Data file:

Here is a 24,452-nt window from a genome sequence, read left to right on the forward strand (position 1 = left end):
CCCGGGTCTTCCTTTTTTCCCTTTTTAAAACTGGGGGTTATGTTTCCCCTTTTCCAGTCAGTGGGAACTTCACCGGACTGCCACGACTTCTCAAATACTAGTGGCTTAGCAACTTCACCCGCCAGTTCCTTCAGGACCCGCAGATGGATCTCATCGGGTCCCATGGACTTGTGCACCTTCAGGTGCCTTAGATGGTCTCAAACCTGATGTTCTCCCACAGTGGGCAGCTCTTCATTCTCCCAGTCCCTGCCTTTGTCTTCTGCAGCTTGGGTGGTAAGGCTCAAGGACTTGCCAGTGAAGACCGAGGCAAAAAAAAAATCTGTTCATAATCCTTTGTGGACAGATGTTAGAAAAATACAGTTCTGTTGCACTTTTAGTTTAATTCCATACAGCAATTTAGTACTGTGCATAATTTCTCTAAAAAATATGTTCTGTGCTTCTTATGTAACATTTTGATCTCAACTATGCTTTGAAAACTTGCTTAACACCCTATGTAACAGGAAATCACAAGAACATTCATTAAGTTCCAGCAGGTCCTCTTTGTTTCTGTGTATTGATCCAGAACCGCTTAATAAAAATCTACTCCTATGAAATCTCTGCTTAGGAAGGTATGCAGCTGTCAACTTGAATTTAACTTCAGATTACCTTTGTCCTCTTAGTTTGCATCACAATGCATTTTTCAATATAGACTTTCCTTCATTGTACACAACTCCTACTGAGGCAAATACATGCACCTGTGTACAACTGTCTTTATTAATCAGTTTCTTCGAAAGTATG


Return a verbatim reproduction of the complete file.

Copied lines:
Here is a 24,452-nt window from a genome sequence, read left to right on the forward strand (position 1 = left end):
CCCGGGTCTTCCTTTTTTCCCTTTTTAAAACTGGGGGTTATGTTTCCCCTTTTCCAGTCAGTGGGAACTTCACCGGACTGCCACGACTTCTCAAATACTAGTGGCTTAGCAACTTCACCCGCCAGTTCCTTCAGGACCCGCAGATGGATCTCATCGGGTCCCATGGACTTGTGCACCTTCAGGTGCCTTAGATGGTCTCAAACCTGATGTTCTCCCACAGTGGGCAGCTCTTCATTCTCCCAGTCCCTGCCTTTGTCTTCTGCAGCTTGGGTGGTAAGGCTCAAGGACTTGCCAGTGAAGACCGAGGCAAAAAAAAAATCTGTTCATAATCCTTTGTGGACAGATGTTAGAAAAATACAGTTCTGTTGCACTTTTAGTTTAATTCCATACAGCAATTTAGTACTGTGCATAATTTCTCTAAAAAATATGTTCTGTGCTTCTTATGTAACATTTTGATCTCAACTATGCTTTGAAAACTTGCTTAACACCCTATGTAACAGGAAATCACAAGAACATTCATTAAGTTCCAGCAGGTCCTCTTTGTTTCTGTGTATTGATCCAGAACCGCTTAATAAAAATCTACTCCTATGAAATCTCTGCTTAGGAAGGTATGCAGCTGTCAACTTGAATTTAACTTCAGATTACCTTTGTCCTCTTAGTTTGCATCACAATGCATTTTTCAATATAGACTTTCCTTCATTGTACACAACTCCTACTGAGGCAAATACATGCACCTGTGTACAACTGTCTTTATTAATCAGTTTCTTCGAAAGTATG